6254729441_58134fa14d_bWhile riding in the winter can be a challenge, it’s not impossible. For many of us, it just hurts too much to give up riding for a whole season. Rather than putting the bike in storage, think about prepping it for winter riding. Here are a few tips on how to keep your bike running this winter.

Get the Right Tires

Ordinary tires are best for winter riding. Forget those sticky racing tires. A set of ordinary tires will warm up faster on the road to give you better traction. Our suggestion is not to skimp on price; a quality set of ordinary tires with good tread will be your best defense on the road this winter.

Use Thinner Oil

Next time you change your oil, use a thinner variety. This could help winter performance and keep your bike running smoothly during the colder months. We suggest checking your owners manual to see what oil weights the manufacturer recommends.

Defend Against the Cold with Antifreeze

If your bike is water-cooled, you’ll definitely want to get some fresh antifreeze and check the hoses before your first winter ride. The last thing you need is radiator trouble in the middle of a brisk February ride.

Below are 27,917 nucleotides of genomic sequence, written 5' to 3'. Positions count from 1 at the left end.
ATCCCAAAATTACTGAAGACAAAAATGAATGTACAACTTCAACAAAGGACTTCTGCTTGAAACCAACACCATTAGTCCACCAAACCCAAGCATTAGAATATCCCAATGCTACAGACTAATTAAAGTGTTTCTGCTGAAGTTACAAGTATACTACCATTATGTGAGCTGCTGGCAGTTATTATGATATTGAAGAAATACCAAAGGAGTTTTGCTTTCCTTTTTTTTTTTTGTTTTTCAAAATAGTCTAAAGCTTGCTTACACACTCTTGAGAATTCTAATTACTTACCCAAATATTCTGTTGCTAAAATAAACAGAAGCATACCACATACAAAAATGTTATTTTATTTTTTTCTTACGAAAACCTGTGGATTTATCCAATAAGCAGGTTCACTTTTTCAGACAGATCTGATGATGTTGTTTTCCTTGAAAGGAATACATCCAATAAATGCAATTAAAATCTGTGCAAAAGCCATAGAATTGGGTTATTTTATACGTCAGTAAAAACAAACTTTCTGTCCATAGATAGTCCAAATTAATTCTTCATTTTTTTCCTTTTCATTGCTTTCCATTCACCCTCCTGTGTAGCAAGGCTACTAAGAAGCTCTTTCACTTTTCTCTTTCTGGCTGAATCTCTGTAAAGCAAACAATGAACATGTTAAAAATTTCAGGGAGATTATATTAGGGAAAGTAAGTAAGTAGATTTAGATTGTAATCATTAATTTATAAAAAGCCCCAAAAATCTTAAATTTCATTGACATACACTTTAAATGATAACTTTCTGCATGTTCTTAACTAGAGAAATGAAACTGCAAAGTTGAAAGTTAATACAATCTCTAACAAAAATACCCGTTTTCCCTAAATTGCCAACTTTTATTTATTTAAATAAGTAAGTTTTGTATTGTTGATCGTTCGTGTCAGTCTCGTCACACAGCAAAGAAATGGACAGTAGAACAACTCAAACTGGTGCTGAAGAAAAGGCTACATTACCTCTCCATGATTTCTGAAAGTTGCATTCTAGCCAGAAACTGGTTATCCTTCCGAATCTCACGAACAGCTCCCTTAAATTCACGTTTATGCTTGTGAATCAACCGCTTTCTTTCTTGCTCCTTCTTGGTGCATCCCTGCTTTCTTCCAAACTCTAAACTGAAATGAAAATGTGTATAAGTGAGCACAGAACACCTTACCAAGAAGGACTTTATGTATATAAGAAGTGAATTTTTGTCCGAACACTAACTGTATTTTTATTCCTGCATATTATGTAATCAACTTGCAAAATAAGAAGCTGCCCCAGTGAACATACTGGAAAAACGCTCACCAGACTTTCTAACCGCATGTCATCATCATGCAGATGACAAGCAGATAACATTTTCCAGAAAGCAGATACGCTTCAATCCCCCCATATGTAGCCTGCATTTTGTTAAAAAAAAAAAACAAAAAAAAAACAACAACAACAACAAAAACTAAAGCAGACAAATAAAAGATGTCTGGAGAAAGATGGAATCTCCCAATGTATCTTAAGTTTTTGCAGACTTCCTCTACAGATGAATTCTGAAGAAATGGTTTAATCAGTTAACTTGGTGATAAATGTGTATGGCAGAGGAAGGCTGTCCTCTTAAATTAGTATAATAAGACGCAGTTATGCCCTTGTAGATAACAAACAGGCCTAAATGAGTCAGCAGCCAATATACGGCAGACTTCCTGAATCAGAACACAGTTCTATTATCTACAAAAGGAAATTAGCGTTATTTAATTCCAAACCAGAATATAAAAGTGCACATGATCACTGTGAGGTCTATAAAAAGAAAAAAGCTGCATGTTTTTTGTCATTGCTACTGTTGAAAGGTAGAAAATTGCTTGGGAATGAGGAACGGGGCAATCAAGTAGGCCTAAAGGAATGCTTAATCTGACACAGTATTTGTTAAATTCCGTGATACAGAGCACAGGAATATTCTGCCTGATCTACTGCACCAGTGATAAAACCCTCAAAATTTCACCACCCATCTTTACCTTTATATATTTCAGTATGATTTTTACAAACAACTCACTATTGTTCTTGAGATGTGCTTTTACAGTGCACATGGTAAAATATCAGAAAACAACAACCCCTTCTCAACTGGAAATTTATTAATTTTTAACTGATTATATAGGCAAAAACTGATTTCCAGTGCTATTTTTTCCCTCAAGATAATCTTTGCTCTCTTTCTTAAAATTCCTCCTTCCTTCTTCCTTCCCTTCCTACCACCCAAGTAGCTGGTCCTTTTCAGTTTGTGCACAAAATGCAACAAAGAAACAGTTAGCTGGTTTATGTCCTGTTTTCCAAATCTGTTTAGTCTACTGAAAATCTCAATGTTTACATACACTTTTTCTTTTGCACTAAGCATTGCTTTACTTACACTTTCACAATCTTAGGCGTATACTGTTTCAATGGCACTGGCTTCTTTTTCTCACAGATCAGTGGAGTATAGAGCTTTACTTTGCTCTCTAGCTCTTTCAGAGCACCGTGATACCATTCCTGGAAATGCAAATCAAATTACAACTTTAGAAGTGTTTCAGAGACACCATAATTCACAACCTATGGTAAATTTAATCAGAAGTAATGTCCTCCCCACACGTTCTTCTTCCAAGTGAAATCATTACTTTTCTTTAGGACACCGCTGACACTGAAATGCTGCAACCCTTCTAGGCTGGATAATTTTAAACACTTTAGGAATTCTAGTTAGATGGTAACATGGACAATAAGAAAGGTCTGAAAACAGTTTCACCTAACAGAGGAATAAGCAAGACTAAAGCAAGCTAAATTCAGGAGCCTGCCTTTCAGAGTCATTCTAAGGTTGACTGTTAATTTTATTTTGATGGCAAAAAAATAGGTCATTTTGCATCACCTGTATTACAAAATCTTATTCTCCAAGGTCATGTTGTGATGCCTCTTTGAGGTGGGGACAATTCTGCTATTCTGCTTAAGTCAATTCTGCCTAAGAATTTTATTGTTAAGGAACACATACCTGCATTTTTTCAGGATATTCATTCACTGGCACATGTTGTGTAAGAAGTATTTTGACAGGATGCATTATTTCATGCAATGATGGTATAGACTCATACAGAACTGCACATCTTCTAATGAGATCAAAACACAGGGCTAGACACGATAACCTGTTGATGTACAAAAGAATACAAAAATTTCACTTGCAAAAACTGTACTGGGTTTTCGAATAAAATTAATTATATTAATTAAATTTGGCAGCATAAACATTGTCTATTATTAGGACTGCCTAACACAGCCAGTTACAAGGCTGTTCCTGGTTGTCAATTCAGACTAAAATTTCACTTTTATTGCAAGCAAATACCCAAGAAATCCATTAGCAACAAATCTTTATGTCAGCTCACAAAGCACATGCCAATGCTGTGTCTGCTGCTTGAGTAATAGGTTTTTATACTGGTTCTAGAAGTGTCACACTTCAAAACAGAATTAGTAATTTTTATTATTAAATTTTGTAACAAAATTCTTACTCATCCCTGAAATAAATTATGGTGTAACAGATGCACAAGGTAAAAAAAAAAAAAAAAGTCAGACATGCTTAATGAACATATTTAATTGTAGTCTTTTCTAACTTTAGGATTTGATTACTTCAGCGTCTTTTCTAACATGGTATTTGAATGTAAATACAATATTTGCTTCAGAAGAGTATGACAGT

Get the Proper Gear for You and Your Bike

Protecting yourself is even more important than protecting your bike. If you intend to hit the road this winter, you better make sure you have the right gear. You’ll want to have a windshield to protect against the cold winter wind. Handguards and heated grips can make the ride considerably more enjoyable as well. When it comes to clothing, don’t forget to layer. But be reasonable—it’s best to invest in a few quality pieces that will keep you warm and flexible rather than weighing yourself down too many bulky pieces.

Once you’ve got your bike and yourself geared up for the winter, you’re ready to hit the road. Please remember to keep a safe following distance and be extra cautious in slick conditions. Avoid ice and salt on the roads and head for home if the snow starts coming down. Here’s to safe, warm winter rides!

Sources: Ultimate Motorcycling and Bike Bandit. Photo courtesy of Flickr.